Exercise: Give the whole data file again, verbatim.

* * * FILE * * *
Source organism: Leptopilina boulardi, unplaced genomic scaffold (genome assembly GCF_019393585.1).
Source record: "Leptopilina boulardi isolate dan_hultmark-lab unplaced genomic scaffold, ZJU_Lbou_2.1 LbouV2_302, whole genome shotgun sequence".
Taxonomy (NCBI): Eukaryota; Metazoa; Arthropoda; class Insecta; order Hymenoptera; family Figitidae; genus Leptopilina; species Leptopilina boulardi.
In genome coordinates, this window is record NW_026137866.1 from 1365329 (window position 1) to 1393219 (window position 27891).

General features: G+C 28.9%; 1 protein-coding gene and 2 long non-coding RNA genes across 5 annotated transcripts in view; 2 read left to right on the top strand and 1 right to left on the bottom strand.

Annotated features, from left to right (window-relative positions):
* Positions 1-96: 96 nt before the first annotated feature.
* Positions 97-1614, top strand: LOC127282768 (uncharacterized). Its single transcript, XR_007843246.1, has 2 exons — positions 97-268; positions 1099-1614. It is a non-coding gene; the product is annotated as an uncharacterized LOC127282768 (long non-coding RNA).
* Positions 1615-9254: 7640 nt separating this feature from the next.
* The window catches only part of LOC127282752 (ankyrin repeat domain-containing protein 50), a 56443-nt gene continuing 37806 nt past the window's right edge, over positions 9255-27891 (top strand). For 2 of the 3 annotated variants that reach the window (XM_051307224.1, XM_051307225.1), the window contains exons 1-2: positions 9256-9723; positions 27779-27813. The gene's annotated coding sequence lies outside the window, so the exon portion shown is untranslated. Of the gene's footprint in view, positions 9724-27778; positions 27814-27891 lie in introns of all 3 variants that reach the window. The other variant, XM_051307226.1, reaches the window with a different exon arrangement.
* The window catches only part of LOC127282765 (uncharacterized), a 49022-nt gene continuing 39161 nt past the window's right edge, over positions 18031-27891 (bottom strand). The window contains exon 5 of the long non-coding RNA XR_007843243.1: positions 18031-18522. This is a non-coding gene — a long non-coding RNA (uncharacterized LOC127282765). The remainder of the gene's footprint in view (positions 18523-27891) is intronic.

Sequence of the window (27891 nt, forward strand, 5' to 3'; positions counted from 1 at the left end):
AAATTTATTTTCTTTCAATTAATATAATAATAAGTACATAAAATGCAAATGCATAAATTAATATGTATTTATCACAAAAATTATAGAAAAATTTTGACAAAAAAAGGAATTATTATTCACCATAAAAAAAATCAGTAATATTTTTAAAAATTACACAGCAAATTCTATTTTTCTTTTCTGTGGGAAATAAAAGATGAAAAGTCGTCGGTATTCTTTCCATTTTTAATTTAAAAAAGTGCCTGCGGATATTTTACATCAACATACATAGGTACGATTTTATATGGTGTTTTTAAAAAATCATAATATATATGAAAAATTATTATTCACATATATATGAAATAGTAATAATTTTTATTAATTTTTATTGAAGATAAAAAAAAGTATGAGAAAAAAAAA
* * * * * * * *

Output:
Source organism: Leptopilina boulardi, unplaced genomic scaffold (genome assembly GCF_019393585.1).
Source record: "Leptopilina boulardi isolate dan_hultmark-lab unplaced genomic scaffold, ZJU_Lbou_2.1 LbouV2_302, whole genome shotgun sequence".
Taxonomy (NCBI): Eukaryota; Metazoa; Arthropoda; class Insecta; order Hymenoptera; family Figitidae; genus Leptopilina; species Leptopilina boulardi.
In genome coordinates, this window is record NW_026137866.1 from 1365329 (window position 1) to 1393219 (window position 27891).

General features: G+C 28.9%; 1 protein-coding gene and 2 long non-coding RNA genes across 5 annotated transcripts in view; 2 read left to right on the top strand and 1 right to left on the bottom strand.

Annotated features, from left to right (window-relative positions):
* Positions 1-96: 96 nt before the first annotated feature.
* Positions 97-1614, top strand: LOC127282768 (uncharacterized). Its single transcript, XR_007843246.1, has 2 exons — positions 97-268; positions 1099-1614. It is a non-coding gene; the product is annotated as an uncharacterized LOC127282768 (long non-coding RNA).
* Positions 1615-9254: 7640 nt separating this feature from the next.
* The window catches only part of LOC127282752 (ankyrin repeat domain-containing protein 50), a 56443-nt gene continuing 37806 nt past the window's right edge, over positions 9255-27891 (top strand). For 2 of the 3 annotated variants that reach the window (XM_051307224.1, XM_051307225.1), the window contains exons 1-2: positions 9256-9723; positions 27779-27813. The gene's annotated coding sequence lies outside the window, so the exon portion shown is untranslated. Of the gene's footprint in view, positions 9724-27778; positions 27814-27891 lie in introns of all 3 variants that reach the window. The other variant, XM_051307226.1, reaches the window with a different exon arrangement.
* The window catches only part of LOC127282765 (uncharacterized), a 49022-nt gene continuing 39161 nt past the window's right edge, over positions 18031-27891 (bottom strand). The window contains exon 5 of the long non-coding RNA XR_007843243.1: positions 18031-18522. This is a non-coding gene — a long non-coding RNA (uncharacterized LOC127282765). The remainder of the gene's footprint in view (positions 18523-27891) is intronic.

Sequence of the window (27891 nt, forward strand, 5' to 3'; positions counted from 1 at the left end):
AAATTTATTTTCTTTCAATTAATATAATAATAAGTACATAAAATGCAAATGCATAAATTAATATGTATTTATCACAAAAATTATAGAAAAATTTTGACAAAAAAAGGAATTATTATTCACCATAAAAAAAATCAGTAATATTTTTAAAAATTACACAGCAAATTCTATTTTTCTTTTCTGTGGGAAATAAAAGATGAAAAGTCGTCGGTATTCTTTCCATTTTTAATTTAAAAAAGTGCCTGCGGATATTTTACATCAACATACATAGGTACGATTTTATATGGTGTTTTTAAAAAATCATAATATATATGAAAAATTATTATTCACATATATATGAAATAGTAATAATTTTTATTAATTTTTATTGAAGATAAAAAAAAGTATGAGAAAAAAAAA